As I usually keep a notebook at my bedside I quickly picked it up and scribbled down the essential details of the painting, made notes about how it was to be executed, and then went back to sleep.  When I awoke I had a very clear remembrance of the dream, which has lasted until this day.  It took me three years to get around to doing the painting.  Since I finished it I have gone to bed on many nights wondering if I will get to revisit that dream gallery and view the rest of the artwork awaiting me.  So far it hasn't happened, and that may be just as well; I have so many ideas and projects already that I feel the last thing I need is more images to add to my mental waiting list! Still, one can't help but be curious...

THE END OF NATURE Vll :EON7 is one of my “End of Nature” series.  In all the paintings in that series people [representing humanity in general] are supported by the natural world, as represented by huge plant or trees.  The implication is simple enough: if the support gives way, either through neglect or willful destruction, we all fall down.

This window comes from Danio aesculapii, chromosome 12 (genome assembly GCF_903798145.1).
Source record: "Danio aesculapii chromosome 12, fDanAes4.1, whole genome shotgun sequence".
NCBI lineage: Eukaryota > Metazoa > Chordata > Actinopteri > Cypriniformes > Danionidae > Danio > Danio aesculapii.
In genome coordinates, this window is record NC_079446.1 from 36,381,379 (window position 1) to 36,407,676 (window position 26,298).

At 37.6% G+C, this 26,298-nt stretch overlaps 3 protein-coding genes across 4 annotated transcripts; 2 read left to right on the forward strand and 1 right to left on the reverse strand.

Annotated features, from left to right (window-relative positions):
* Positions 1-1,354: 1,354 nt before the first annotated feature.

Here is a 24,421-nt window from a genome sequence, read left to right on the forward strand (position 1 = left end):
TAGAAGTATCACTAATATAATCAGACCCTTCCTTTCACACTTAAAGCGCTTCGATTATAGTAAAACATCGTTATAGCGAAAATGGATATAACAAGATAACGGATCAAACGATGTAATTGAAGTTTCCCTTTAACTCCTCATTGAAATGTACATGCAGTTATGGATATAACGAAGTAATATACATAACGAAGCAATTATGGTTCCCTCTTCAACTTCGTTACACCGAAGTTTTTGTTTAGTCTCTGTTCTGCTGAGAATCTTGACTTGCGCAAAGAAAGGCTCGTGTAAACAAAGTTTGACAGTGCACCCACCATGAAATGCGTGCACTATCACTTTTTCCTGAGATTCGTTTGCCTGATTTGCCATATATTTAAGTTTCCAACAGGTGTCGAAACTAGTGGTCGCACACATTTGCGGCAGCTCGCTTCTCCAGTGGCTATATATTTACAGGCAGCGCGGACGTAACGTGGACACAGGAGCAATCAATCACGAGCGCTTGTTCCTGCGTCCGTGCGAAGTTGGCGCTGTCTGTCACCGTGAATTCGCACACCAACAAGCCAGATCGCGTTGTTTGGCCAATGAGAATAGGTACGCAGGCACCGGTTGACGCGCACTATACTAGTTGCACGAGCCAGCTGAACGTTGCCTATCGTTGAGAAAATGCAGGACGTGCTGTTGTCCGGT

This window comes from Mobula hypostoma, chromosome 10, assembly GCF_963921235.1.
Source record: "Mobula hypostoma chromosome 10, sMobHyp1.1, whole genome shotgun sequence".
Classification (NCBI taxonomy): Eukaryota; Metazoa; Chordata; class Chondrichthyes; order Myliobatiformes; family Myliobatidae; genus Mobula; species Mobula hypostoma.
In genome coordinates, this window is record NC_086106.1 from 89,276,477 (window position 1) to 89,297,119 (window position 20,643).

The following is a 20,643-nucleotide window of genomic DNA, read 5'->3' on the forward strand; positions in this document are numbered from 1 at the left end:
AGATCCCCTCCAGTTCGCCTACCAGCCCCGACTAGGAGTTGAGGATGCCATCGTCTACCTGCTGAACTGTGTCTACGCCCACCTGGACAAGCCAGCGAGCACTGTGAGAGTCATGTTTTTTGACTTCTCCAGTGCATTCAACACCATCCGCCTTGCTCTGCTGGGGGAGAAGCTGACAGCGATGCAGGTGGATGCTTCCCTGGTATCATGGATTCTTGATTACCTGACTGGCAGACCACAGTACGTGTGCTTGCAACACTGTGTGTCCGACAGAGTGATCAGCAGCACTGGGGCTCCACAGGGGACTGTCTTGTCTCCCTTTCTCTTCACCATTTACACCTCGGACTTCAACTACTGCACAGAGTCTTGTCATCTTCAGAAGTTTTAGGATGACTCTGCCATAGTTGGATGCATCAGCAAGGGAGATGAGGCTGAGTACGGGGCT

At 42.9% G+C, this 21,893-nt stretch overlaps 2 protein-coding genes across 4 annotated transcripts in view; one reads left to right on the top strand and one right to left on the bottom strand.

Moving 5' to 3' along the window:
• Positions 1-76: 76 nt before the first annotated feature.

In EON7 I had originally thought of the figure as a person mislead by folly, wasting energy in a frivolous use of resources [a gasoline powered kite], while the world around her is slowly eroding.  But then I realized that one could say that she is, through the playful exploration of technology, finding the means for our deliverance. So it can be viewed either way, and I feel both interpretations are valid.

Biography from Tree's Place Gallery:
Michael Whelan, born 1950.  Whelan received a B.A. in painting as a President's Scholar from San Jose State University.  He identifies M.D. Stewart and Raymond Brose as his "primary mentors and influences" during his training.  Subsequently he attended the Art Center College of Design in Los Angeles for a short period of time.

For the past two decades, Whelan has been known primarily as one of the world's top illustrators of speculative fiction.  In this field his hundreds of paintings have been the subject of four books, and have won him an unprecedented thirteen Hugo awards. However, he has increasingly turned his attention to his gallery art, in a visual exploration of our own interior space as human beings.  His figurative work is painted from life in the classical manner, working with his models from initial monochromatic studies to the final finished oils or acrylics.  Whelan’s work has been featured in museum, university, and commercial exhibitions in this country, Europe, and Australia. He paints and resides in Connecticut.